“Euclid’s” stupid definition of a straight line is not Euclid’s

“A straight line is a line which lies evenly with the points on itself,” says Definition 4 of Euclid’s Elements.

This definition is clearly meaningless drivel. How can such a masterful work, which is clearly written by a top-quality mathematician, open with such junk?

Russo proposed a compelling answer to this conundrum. It goes as follows.

Euclid didn’t define “straight line” at all. His focus was on the overall deductive structure of geometry, and for this purpose the definition of “straight line” is essentially irrelevant, as indeed shown by the fact that the utterly useless Definition 4 is never actually used anywhere in the Elements.

Archimedes agreed with Euclid as far as the Elements were concerned, but in the course of his further researches he found himself needing the assumption that among all lines or curves with the same endpoints the straight line has the minimum length. He therefore stated this property of a straight line as a postulate in the context where it was needed.

The Hellenistic era, which included Euclid and Archimedes, was one of superb intellectual quality. Unfortunately it did not last forever.

Heron of Alexandria lived about 300 years later. This was a much dumber time. Fewer people were capable of appreciating the great accomplishments of the Hellenistic era. But Heron was one of the best of his generation. He could glimpse some of the greatness of the past and tried his best to revive it.

To this end Heron tried to make Euclid’s Elements more accessible to a less sophisticated audience who didn’t have the background knowledge and understanding that Euclid’s original readers would have had. He therefore wrote commentaries on Euclid, trying to explain the meaning of the text.

To these new, dumber readers of geometry, it was necessary to explain for example what a straight line is. Heron realised that Archimedes’s postulate captured well the essence of a straight line. However, it is not itself suitable as a definition, because a line should have the property of being the shortest distance between any two of its points, not be phrased in terms of only two fixed points, as in Archimedes’s postulate.

Heron therefore explained that “a straight line is [a line] which, uniformly in respect to [all] its points, lies upright and stretched to the utmost towards the ends, such that, given two points, it is the shortest of the lines having them as ends.” The phrase “uniformly …” obviously refers to the universality of the shortest-distance property applying to any two points on the line.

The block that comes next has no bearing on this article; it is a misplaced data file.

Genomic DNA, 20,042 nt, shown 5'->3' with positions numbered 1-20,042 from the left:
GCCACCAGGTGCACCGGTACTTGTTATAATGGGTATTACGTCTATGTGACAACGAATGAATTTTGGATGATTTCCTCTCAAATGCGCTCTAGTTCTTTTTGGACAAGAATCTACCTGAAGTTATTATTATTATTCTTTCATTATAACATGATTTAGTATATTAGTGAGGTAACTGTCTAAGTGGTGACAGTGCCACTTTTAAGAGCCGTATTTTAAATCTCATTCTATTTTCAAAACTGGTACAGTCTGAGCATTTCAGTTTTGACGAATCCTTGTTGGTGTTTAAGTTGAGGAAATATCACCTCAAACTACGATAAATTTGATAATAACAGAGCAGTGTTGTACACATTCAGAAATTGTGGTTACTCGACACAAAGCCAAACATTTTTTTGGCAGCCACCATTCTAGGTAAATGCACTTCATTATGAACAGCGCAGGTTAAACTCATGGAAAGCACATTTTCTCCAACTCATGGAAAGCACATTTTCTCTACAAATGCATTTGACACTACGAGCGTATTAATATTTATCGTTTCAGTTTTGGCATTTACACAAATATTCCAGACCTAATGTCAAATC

Now fast-forward another 300 years. Intellectual quality has now plunged deeper still. Geometry is in the hands of rank fools. Euclid’s Elements, which was once written for connoisseurs of mathematical subtlety, is now used by schoolboys who rarely get past Book I and “learn” that only by mindless rote and memorisation. A time-tested way (still in widespread use today) to “teach” advanced material to students who do not have the capacity to actually understand anything is to have them blindly memorise a bunch of definitions of terms.

In this context, therefore, there is a need for an edition of the Elements which includes many definitions of basic terms, which must be short and memorisable, and which don’t need to make mathematical sense.

In this era of third-rate minds, some compiler set out to put together an edition of the Elements that would satisfy these conditions. Heron’s commentary on the Elements is appealing in this context since it affords opportunities to focus on trivial verbiage instead of hard mathematics. But Heron’s description of a straight line is still too complicated. It’s too long to memorise as a “soundbite” and the mathematical point it makes is moderately sophisticated.

The compiler therefore makes the decision to simply cut Heron’s description off after the bit about “uniformly in respect to [all] its points.” This solves all his problems in one fell swoop. The only drawback is that the “definition” becomes utter and complete nonsense, but since the whole purpose of it is nothing but blind memorisation anyway this doesn’t matter anymore.

This is how the ridiculous Definition 4 — a mutilated vestige of what was once a very good definition — ended up in “Euclid’s” Elements.

I have included excerpts from Russo’s paper in my History of Mathematics Reader. There you can find the above argument in his own words.